Just because a teaching may be inconvenient does not give us the right to disobey it.  If it is from God, we must obey it.  This brings us to our fourth question.

4) Do I believe the Church has Christ as her authority to teach?

As Catholics, it is an article of faith that Jesus intended to establish a visible Church which has the authority to teach in His name and to bind and to loose.  If one accepts this, one who runs afoul of her teachings must remember it is far more likely that the individual errs than the Church.

However, if one rejects this (and if the Church is wrong in her belief that Christ protects her from error, this is a pretty big delusion on the part of the Church), to remain within the Church is to demonstrate an indifference to doing what is right. 

Conclusion: Don't Spit In Our Face and Tell Us It's Raining

Essentially the Dissenter is a person who refuses to obey and considers themselves in the right for doing so.  However, reason tells us that if such a person professes to believe what the Church teaches then he or she errs when breaking with what the Church teaches in faith and morals, and is obligated to study the teaching he or she dislikes to understand why it is taught.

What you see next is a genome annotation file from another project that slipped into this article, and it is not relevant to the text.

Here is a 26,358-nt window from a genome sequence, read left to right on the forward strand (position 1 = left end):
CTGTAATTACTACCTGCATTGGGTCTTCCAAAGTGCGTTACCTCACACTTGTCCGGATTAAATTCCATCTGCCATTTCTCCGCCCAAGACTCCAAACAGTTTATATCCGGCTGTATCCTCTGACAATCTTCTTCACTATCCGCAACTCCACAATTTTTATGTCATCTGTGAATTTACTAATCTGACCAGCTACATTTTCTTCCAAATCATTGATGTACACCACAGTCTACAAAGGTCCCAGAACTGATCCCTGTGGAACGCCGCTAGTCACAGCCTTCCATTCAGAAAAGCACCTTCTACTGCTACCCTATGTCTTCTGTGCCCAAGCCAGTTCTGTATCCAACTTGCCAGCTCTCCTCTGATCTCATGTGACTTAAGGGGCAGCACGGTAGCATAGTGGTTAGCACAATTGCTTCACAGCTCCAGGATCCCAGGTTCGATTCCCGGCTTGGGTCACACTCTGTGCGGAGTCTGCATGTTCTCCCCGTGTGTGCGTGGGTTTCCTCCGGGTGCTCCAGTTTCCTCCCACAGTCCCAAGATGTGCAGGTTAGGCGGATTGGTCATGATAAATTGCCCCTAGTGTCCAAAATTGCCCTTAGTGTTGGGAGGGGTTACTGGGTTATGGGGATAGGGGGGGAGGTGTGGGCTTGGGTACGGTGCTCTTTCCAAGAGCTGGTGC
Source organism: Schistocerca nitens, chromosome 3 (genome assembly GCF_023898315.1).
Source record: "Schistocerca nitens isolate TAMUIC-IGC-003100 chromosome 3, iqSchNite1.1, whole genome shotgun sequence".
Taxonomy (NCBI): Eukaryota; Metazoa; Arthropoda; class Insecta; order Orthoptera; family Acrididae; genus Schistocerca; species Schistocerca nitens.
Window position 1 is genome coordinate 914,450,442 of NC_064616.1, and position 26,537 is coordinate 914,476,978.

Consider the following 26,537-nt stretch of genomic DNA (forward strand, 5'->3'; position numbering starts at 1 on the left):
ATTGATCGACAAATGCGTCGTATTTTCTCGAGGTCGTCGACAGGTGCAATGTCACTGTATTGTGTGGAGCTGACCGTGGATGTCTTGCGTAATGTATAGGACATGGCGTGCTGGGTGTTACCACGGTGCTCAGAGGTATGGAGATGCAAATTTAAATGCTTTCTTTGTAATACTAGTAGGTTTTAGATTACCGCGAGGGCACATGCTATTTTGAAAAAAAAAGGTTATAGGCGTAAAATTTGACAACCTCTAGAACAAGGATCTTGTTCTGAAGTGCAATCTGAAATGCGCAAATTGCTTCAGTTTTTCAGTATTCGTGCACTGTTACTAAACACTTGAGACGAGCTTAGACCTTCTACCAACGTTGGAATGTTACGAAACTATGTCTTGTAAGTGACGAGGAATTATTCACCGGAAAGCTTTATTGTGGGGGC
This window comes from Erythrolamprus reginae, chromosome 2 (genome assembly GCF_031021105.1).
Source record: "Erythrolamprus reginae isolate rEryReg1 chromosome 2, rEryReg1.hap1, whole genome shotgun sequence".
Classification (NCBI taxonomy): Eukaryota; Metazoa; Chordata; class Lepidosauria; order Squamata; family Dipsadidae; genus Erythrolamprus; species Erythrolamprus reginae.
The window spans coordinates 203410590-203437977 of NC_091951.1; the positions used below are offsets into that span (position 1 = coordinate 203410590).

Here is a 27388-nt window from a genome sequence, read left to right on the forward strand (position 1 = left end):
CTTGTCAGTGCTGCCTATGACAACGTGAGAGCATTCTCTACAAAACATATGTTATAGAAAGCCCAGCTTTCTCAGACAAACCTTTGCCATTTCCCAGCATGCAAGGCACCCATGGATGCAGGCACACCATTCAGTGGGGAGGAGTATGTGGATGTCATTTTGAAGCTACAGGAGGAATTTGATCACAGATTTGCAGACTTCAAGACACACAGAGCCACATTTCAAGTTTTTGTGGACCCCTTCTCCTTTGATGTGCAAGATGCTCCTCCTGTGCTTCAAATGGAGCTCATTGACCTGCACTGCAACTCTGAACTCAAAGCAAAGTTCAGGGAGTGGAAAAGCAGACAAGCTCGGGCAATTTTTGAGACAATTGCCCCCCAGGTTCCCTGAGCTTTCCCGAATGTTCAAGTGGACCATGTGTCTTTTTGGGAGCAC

However, if the dissenter rejects the belief that God protects His Church from error, and her teaching is merely an opinion then the dissenter is demonstrating an inconsistency in remaining in the Church that makes such a claim.

In both cases, the dissenter displays error:

  1. In the first case, for claiming to believe the Church is protected from error while rejecting her teachings.
  2. In the second case for remaining within a Church they believe claim teaches falsely when she claims to be teaching truthfully.

This is why I have titled the article as I have.  The dissenter who justifies dissent from the Church while remaining within her is not living according to their beliefs.  They spit in the face of the Church through disobedience then claim that it is raining in that they claim they are doing God's will in doing so.

The dissenter should consider the ground they are on:

24 “Everyone who listens to these words of mine and acts on them will be like a wise man who built his house on rock.

25 The rain fell, the floods came, and the winds blew and buffeted the house. But it did not collapse; it had been set solidly on rock.

26 And everyone who listens to these words of mine but does not act on them will be like a fool who built his house on sand.

27 The rain fell, the floods came, and the winds blew and buffeted the house. And it collapsed and was completely ruined.” (Matthew 7:24-27)

On what basis are you certain your house is built on rock and not sand.